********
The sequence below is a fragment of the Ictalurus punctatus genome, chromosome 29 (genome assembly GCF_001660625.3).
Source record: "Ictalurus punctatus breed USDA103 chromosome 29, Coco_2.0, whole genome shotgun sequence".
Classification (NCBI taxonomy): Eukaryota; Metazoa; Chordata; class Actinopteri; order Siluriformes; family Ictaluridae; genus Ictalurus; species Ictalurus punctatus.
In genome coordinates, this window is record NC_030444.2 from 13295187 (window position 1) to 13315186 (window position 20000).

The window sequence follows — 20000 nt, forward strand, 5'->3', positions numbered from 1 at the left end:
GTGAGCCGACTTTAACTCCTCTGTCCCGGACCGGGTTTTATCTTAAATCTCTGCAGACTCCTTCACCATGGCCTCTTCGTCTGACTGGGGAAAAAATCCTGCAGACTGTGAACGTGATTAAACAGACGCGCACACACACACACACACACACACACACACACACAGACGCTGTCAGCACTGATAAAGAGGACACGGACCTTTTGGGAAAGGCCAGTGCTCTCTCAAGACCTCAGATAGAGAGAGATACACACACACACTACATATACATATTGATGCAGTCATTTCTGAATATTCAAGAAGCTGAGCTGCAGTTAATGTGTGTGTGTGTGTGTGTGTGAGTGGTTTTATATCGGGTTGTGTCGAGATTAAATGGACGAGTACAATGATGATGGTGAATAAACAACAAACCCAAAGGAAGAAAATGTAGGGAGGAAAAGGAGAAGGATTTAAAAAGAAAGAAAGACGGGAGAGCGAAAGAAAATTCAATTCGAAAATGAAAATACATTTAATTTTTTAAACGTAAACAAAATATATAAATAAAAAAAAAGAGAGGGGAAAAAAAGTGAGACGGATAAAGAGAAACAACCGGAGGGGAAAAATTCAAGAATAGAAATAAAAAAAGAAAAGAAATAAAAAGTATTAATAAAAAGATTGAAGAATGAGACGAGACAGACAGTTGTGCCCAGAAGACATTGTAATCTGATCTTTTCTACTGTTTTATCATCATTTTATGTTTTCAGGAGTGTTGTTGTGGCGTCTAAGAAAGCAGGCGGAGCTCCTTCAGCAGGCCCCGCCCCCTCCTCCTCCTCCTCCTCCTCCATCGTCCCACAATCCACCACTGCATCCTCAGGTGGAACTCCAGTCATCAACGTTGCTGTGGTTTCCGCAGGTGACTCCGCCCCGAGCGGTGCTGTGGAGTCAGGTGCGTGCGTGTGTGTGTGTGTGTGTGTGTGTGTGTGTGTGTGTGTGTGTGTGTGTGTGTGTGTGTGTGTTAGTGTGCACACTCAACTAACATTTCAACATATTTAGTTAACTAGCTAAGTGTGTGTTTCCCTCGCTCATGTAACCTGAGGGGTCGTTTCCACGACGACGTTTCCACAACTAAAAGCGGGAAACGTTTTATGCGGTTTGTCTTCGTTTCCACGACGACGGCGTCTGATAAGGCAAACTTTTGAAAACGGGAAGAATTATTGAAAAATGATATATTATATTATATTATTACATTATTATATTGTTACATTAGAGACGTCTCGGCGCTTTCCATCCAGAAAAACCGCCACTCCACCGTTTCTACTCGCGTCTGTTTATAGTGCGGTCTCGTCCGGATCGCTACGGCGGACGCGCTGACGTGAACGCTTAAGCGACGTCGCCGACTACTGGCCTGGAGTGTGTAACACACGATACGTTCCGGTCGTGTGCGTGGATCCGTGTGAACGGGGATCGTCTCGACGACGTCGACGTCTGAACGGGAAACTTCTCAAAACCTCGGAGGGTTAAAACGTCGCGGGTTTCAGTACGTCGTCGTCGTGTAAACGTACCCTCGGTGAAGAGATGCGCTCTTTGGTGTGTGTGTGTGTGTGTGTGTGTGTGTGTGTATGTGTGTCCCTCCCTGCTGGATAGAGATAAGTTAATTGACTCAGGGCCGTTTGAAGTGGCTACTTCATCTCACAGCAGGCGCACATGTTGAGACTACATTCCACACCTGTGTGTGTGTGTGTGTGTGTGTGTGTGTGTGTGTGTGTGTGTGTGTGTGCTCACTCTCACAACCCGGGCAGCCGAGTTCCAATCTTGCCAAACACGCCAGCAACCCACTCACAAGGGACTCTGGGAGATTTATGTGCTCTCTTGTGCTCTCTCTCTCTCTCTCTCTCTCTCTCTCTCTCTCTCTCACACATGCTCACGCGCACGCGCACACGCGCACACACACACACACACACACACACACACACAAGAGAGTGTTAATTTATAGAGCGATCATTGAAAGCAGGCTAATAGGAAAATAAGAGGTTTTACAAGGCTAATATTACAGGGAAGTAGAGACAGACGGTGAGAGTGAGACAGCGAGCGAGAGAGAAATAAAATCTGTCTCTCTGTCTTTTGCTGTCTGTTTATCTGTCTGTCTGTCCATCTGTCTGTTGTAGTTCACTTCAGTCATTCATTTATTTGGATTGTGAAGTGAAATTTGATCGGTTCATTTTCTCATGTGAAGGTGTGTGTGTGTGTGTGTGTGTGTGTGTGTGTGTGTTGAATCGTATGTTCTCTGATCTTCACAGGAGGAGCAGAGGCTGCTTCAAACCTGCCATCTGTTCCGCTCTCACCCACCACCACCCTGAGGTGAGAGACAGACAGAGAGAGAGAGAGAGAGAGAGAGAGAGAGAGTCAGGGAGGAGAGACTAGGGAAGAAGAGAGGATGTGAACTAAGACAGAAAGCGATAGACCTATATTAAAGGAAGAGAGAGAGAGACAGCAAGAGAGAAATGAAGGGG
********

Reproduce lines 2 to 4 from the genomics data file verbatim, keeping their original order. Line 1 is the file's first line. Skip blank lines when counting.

Source record: "Ictalurus punctatus breed USDA103 chromosome 29, Coco_2.0, whole genome shotgun sequence".
Classification (NCBI taxonomy): Eukaryota; Metazoa; Chordata; class Actinopteri; order Siluriformes; family Ictaluridae; genus Ictalurus; species Ictalurus punctatus.
In genome coordinates, this window is record NC_030444.2 from 13295187 (window position 1) to 13315186 (window position 20000).